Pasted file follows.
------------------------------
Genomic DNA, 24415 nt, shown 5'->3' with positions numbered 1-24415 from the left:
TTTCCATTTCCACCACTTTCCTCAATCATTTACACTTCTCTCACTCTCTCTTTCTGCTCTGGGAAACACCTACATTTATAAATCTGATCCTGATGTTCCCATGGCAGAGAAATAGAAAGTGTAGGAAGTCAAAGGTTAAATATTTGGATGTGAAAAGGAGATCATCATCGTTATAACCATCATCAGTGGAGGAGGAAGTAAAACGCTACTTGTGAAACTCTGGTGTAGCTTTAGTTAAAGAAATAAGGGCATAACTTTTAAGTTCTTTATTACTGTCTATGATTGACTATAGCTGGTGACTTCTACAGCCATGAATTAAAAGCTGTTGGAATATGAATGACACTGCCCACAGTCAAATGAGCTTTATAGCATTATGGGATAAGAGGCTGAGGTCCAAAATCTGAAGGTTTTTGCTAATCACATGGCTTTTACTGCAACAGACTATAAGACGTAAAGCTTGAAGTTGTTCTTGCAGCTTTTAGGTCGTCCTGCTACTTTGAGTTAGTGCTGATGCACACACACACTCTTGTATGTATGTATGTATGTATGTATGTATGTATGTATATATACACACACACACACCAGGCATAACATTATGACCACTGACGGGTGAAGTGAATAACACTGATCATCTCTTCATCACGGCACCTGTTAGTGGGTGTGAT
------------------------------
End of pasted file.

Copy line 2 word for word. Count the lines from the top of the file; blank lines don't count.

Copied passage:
TTTCCATTTCCACCACTTTCCTCAATCATTTACACTTCTCTCACTCTCTCTTTCTGCTCTGGGAAACACCTACATTTATAAATCTGATCCTGATGTTCCCATGGCAGAGAAATAGAAAGTGTAGGAAGTCAAAGGTTAAATATTTGGATGTGAAAAGGAGATCATCATCGTTATAACCATCATCAGTGGAGGAGGAAGTAAAACGCTACTTGTGAAACTCTGGTGTAGCTTTAGTTAAAGAAATAAGGGCATAACTTTTAAGTTCTTTATTACTGTCTATGATTGACTATAGCTGGTGACTTCTACAGCCATGAATTAAAAGCTGTTGGAATATGAATGACACTGCCCACAGTCAAATGAGCTTTATAGCATTATGGGATAAGAGGCTGAGGTCCAAAATCTGAAGGTTTTTGCTAATCACATGGCTTTTACTGCAACAGACTATAAGACGTAAAGCTTGAAGTTGTTCTTGCAGCTTTTAGGTCGTCCTGCTACTTTGAGTTAGTGCTGATGCACACACACACTCTTGTATGTATGTATGTATGTATGTATGTATGTATGTATATATACACACACACACACCAGGCATAACATTATGACCACTGACGGGTGAAGTGAATAACACTGATCATCTCTTCATCACGGCACCTGTTAGTGGGTGTGAT